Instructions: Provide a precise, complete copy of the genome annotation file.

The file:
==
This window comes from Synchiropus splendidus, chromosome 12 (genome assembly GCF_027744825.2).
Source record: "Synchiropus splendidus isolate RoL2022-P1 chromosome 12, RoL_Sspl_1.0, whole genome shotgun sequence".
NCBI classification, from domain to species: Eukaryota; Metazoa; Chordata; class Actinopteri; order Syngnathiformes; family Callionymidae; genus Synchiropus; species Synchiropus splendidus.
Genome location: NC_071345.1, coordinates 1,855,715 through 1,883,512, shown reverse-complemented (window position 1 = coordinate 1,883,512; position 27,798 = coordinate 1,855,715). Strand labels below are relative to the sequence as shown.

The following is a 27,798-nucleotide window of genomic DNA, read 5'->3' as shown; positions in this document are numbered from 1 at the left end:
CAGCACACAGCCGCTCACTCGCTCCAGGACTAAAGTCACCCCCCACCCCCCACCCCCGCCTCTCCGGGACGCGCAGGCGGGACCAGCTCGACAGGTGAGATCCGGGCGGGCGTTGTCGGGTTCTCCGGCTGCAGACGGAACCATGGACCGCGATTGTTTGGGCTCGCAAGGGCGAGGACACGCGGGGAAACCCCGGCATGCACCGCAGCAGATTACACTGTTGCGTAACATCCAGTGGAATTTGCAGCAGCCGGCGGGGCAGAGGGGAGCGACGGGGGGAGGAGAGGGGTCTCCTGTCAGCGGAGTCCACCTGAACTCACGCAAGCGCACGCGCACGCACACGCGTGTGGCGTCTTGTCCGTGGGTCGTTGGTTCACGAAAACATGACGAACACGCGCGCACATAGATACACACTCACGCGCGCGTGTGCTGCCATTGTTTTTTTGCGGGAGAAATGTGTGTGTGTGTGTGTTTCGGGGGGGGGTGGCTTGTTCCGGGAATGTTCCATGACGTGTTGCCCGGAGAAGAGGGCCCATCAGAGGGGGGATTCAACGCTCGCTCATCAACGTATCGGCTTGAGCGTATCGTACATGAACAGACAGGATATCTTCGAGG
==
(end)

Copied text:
This window comes from Synchiropus splendidus, chromosome 12 (genome assembly GCF_027744825.2).
Source record: "Synchiropus splendidus isolate RoL2022-P1 chromosome 12, RoL_Sspl_1.0, whole genome shotgun sequence".
NCBI classification, from domain to species: Eukaryota; Metazoa; Chordata; class Actinopteri; order Syngnathiformes; family Callionymidae; genus Synchiropus; species Synchiropus splendidus.
Genome location: NC_071345.1, coordinates 1,855,715 through 1,883,512, shown reverse-complemented (window position 1 = coordinate 1,883,512; position 27,798 = coordinate 1,855,715). Strand labels below are relative to the sequence as shown.

The following is a 27,798-nucleotide window of genomic DNA, read 5'->3' as shown; positions in this document are numbered from 1 at the left end:
CAGCACACAGCCGCTCACTCGCTCCAGGACTAAAGTCACCCCCCACCCCCCACCCCCGCCTCTCCGGGACGCGCAGGCGGGACCAGCTCGACAGGTGAGATCCGGGCGGGCGTTGTCGGGTTCTCCGGCTGCAGACGGAACCATGGACCGCGATTGTTTGGGCTCGCAAGGGCGAGGACACGCGGGGAAACCCCGGCATGCACCGCAGCAGATTACACTGTTGCGTAACATCCAGTGGAATTTGCAGCAGCCGGCGGGGCAGAGGGGAGCGACGGGGGGAGGAGAGGGGTCTCCTGTCAGCGGAGTCCACCTGAACTCACGCAAGCGCACGCGCACGCACACGCGTGTGGCGTCTTGTCCGTGGGTCGTTGGTTCACGAAAACATGACGAACACGCGCGCACATAGATACACACTCACGCGCGCGTGTGCTGCCATTGTTTTTTTGCGGGAGAAATGTGTGTGTGTGTGTGTTTCGGGGGGGGGTGGCTTGTTCCGGGAATGTTCCATGACGTGTTGCCCGGAGAAGAGGGCCCATCAGAGGGGGGATTCAACGCTCGCTCATCAACGTATCGGCTTGAGCGTATCGTACATGAACAGACAGGATATCTTCGAGG